A Closer Look at C# Extension Methods

Extension methods have been around in .NET for a long time and most developers use them daily without even realizing it. In this post, we're going to take a closer look at extension methods and how they work. Let's dive in!

Aaron Bos | Wednesday, July 19, 2023

What are Extension Methods

Before getting too deep, let's all get on the same page in regard to extension methods. I could try to summarize the documentation for you, but I think it's summed up pretty well in the first paragraph.

Extension methods enable you to "add" methods to existing types without creating a new derived type, recompiling, or otherwise modifying the original type. Extension methods are static methods, but they're called as if they were instance methods on the extended type. For client code written in C#, F#, and Visual Basic, there's no apparent difference between calling an extension method and the methods defined in a type.

History of Extension Methods

I mentioned in the intro that extension methods have been around for a "long time". In fact, extension methods have been around since .NET 3, which was released in November 2007. The motivating factor behind the introduction of extension methods was LINQ. In order to make the LINQ API more natural, the methods were defined as extensions to the frequently used collection interfaces. This feature's quality of life improvement probably deserves more credit than it has been given. Can you imagine having to use a static method on IEnumerable<T> to call Select 🤮?

// Not great
IEnumerable.Select(someCollection, x => x == y);

// Chef's kiss
someCollection.Select(x => x == y);

Extension methods are all over .NET class libraries. So much so that we often use them without even realizing it. While many developers are frequent consumers of extension methods, not everyone writes them.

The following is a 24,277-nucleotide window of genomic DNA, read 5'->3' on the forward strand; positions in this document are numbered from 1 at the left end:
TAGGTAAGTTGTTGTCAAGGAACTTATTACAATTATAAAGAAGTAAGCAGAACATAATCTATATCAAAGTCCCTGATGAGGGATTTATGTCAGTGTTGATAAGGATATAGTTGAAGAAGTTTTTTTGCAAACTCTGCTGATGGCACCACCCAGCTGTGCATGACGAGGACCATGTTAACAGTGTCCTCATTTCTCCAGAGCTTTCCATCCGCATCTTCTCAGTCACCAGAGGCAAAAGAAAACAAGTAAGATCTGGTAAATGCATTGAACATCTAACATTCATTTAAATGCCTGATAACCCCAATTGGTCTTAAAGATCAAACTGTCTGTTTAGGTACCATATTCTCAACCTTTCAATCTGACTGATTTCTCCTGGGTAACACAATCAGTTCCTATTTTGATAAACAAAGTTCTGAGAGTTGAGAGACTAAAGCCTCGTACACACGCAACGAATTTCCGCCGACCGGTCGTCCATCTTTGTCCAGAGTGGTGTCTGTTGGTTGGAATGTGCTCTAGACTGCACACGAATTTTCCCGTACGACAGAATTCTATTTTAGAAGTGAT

Creating Extension Methods

Extension methods are straightforward to create, but there are criteria that need to be met in order to be valid.

  1. The class that contains the extension method must be public and static.
  2. The extension method must be public and static (static is a given since it is a member of a static class).
  3. The first parameter of the extension method needs to be of the type that is being extended and needs to include the this modifier.
  4. Extension methods can't be the same name as an existing method on the type that is being extended.

Here is an example of an extension method.

public static class AaronExtensions
    public static bool AreYouAaron(this string str) 
        return str?.Equals("Aaron", StringComparison.OrdinalIgnoreCase) ?? false;

In code, we can then reference the AreYouAaron method on a string as if it were actually a method defined in the String class.

public class AaronFinder {
    static void Main() {
        var aaron = "Aaron";

Extension methods are pretty neat and provide some interesting options for engineers when it comes to developing clean APIs. With that being said they are a little quirky with special requirements and syntax. Let's take a look at what happens "under the hood" once extension methods have been compiled.

Extension Methods Post-Compilation

Since extension methods "pseudo extend" an existing type, it's safe to assume that the C# compiler is performing some magic behind the scenes to make it all work. If we look at the decompiled extension method from earlier we'll notice a few things.

  1. The static class and method are defined with the [Extension] attribute
  • This tells the compiler that the class contains extension methods and that the member is an extension method respectively
  1. The this modifier is no longer included in the compiled code
  2. When the extension methods are actually called, they are called like normal static methods using AaronExtensions.AreYouAaron
[Extension] // 1. 
public static class AaronExtensions
    [Extension] // 1.
    public static bool AreYouAaron(string str) // 2. 
        return str != null && str.Equals("Aaron", StringComparison.OrdinalIgnoreCase);

public class AaronFinder
    private static void Main()
        string str = "Aaron";
        // 3.


As always thank you for taking the time to read this blog post!